Boogie Man: The Lee Atwater Story

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Venue: Los Angeles Film Festival

A timely profile of renowned and reviled Republican electoral strategist Lee Atwater, “Boogie Man” hits the highlights of his incendiary career and fills in both political backstory and personal history with evident energy. While Atwater exerted notable influence on contemporary politics, this account of his career doesn’t make for particularly absorbing viewing.

Festivals with political sidebars might consider the film, but even cable probably holds limited prospects for this specialized item, which could ultimately win votes among devoted fans on DVD.

Atwater emerged on the electoral scene during the ‘70s in his native South Carolina as a college Republican supporting Richard Nixon. He later led Floyd Spence’s bruising 1980 congressional bid, honing his hardball campaign tactics and characteristic rhetoric of hyperbole and innuendo. (He notoriously averred that Democratic contender Tom Turnipseed had been “hooked up to jumper cables” during an acknowledged period of mental health treatment.)

Atwater reached the height of his influence and notoriety in 1988 as George H.W. Bush’s presidential campaign manager, deploying a shocking range of dirty tricks to discredit Democratic candidate Michael Dukakis while developing a close bond with future Texas governor and President George W. Bush. Atwater’s reward for running a successful contest was the chairmanship of the Republican National Committee under the senior Bush, where his career came to an end with the onset of terminal brain cancer and his death in 1991.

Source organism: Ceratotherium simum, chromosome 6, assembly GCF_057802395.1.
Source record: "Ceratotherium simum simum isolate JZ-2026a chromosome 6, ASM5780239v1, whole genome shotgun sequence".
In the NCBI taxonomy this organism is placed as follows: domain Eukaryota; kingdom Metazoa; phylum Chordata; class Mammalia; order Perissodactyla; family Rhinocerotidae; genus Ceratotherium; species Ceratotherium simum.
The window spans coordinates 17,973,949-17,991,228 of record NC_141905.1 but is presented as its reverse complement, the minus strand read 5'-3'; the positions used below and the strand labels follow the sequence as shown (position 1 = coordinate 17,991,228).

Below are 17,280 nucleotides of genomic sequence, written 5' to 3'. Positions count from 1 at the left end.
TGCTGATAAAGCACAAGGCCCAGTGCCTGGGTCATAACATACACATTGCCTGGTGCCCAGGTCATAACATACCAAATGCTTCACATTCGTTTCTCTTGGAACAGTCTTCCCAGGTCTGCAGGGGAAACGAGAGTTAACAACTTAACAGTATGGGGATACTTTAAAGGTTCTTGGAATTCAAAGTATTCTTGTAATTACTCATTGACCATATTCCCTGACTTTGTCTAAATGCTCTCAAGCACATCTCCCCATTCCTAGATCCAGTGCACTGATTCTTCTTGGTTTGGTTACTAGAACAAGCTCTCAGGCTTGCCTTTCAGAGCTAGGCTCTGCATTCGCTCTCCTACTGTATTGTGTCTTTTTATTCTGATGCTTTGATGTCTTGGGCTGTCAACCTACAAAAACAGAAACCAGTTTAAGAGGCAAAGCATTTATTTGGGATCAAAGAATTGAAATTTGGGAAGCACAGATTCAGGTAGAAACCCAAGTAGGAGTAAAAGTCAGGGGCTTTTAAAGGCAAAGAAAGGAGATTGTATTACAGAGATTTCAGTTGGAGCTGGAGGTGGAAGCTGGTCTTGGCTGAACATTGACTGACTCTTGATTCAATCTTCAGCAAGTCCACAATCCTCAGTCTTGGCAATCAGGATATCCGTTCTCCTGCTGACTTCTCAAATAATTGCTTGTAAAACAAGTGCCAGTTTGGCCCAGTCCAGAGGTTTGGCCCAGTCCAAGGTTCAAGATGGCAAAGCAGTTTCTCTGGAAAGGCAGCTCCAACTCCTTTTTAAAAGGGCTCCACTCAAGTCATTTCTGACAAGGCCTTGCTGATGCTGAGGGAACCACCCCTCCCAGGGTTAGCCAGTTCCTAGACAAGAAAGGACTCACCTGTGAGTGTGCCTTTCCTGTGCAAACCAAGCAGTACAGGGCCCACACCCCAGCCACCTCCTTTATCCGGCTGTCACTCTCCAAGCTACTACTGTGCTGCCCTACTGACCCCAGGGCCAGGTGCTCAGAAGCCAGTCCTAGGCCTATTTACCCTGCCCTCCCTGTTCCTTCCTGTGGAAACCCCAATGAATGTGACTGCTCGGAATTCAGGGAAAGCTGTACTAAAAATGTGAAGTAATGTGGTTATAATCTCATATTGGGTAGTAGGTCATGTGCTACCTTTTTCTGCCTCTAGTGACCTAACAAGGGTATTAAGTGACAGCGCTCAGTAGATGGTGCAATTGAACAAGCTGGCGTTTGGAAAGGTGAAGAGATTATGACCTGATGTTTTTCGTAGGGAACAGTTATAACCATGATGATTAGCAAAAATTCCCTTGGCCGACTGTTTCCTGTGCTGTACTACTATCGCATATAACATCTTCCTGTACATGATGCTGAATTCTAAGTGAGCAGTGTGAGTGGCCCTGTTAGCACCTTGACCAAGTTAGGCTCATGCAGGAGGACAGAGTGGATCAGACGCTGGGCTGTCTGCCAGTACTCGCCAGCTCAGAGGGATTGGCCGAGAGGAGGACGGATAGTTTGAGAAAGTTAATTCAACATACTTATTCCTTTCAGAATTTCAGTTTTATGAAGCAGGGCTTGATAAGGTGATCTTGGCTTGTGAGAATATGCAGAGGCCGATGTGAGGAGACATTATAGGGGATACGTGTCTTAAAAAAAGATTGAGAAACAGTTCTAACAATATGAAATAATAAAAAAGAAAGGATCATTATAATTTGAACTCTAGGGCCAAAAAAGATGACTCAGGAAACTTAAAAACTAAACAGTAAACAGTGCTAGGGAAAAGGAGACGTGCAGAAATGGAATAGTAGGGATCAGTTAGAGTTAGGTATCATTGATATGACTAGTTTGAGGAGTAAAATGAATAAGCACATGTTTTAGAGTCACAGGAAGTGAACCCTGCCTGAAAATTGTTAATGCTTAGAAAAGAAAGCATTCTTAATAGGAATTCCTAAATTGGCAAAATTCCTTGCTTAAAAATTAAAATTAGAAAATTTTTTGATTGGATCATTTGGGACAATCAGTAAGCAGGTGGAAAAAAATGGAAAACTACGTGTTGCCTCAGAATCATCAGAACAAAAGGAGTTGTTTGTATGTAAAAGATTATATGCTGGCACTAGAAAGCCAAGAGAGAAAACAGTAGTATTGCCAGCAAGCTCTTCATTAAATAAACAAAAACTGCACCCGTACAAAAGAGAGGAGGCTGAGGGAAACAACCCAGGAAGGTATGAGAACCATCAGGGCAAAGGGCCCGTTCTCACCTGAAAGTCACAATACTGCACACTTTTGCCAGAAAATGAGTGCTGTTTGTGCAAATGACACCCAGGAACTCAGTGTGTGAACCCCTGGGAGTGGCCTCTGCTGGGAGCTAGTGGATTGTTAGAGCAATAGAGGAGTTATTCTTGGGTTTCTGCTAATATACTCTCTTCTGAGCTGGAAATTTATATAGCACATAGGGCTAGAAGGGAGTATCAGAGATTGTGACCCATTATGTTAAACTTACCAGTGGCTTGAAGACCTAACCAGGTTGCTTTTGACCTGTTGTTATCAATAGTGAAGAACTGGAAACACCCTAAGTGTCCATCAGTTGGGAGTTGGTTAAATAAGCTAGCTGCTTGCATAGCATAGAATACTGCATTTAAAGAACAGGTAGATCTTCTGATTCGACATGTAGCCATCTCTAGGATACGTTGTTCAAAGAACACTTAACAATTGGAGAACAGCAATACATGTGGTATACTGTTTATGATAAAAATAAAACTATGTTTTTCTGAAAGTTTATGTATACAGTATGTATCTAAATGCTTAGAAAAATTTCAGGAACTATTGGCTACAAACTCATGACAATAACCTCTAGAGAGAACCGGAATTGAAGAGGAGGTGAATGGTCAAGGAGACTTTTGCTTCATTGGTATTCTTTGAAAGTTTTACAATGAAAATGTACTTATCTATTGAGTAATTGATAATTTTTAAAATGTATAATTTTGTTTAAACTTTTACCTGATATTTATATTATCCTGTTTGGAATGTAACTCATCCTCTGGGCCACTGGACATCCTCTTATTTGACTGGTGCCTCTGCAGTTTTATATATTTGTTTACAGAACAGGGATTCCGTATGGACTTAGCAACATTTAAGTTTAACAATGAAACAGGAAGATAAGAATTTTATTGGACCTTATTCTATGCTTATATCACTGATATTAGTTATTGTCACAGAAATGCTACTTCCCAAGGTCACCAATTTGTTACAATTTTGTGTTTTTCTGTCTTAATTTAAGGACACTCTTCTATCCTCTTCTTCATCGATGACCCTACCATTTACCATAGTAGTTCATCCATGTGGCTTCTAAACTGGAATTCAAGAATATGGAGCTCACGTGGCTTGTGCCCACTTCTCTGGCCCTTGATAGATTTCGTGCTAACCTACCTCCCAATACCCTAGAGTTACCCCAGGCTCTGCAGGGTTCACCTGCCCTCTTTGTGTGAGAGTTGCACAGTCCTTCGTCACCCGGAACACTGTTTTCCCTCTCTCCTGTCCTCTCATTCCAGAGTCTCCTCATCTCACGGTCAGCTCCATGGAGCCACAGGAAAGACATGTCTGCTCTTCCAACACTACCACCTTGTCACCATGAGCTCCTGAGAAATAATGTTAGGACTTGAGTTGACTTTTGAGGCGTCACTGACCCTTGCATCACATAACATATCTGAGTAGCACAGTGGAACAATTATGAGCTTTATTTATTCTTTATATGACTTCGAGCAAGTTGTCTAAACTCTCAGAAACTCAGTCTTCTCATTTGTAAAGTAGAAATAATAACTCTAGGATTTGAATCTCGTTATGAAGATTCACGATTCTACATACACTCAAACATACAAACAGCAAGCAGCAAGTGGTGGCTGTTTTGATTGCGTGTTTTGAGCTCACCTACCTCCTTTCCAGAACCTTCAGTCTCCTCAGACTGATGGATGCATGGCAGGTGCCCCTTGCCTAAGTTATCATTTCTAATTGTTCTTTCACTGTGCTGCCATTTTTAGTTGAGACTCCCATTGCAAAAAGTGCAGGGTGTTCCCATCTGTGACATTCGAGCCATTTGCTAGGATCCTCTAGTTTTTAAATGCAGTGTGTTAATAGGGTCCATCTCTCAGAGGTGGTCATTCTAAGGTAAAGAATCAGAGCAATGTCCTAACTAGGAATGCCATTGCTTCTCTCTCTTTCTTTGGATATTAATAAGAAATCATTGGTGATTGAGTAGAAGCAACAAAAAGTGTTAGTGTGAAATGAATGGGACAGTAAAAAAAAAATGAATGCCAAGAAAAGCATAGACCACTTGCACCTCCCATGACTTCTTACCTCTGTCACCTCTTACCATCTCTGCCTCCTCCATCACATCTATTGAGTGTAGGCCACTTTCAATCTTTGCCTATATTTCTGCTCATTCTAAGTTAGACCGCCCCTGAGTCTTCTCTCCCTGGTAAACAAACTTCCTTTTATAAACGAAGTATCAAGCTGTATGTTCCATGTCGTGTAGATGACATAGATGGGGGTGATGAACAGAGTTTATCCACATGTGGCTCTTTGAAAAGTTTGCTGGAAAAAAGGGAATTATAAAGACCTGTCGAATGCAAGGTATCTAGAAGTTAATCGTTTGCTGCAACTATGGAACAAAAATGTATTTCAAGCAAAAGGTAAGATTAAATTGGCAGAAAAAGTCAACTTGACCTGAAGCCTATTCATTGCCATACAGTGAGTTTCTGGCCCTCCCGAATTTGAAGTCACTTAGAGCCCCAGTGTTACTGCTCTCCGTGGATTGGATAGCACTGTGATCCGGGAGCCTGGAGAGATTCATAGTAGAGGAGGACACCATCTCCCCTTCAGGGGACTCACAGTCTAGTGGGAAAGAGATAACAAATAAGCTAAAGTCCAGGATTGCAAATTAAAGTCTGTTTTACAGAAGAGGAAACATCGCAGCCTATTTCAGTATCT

“Boogie Man” primarily serves as a retrospective of Atwater’s career. Multi-hyphenate filmmaker Stefan Forbes relies on a series of well-placed pro- and anti-Atwater sources to relate the strategist’s often convergent high and low points. However, the film doesn’t dig deep enough for a comprehensive perspective or connect effectively with contemporary political issues, other than emphasizing that Atwater mentored W’s longtime political advisor Karl Rove. Atwater’s sideline as a blues musician and performer seems referenced primarily to lend resonance to the title.

Decent digital cinematography and excellent archival clips and photos briskly propel the narrative, but ultimately there may not be enough strong material here for a compelling full-length doc.

Production company: InterPositive Media    

Director: Stefan Forbes. Producers: Noland Walker, Stefan Forbes. Directors of photography: Stefan Forbes, Stephen McCarthy, Brett Wiley. Editors: Stefan Forbes, Emir Lewis. Sales agent: InterPositive Media    

No rating, 86 minutes.


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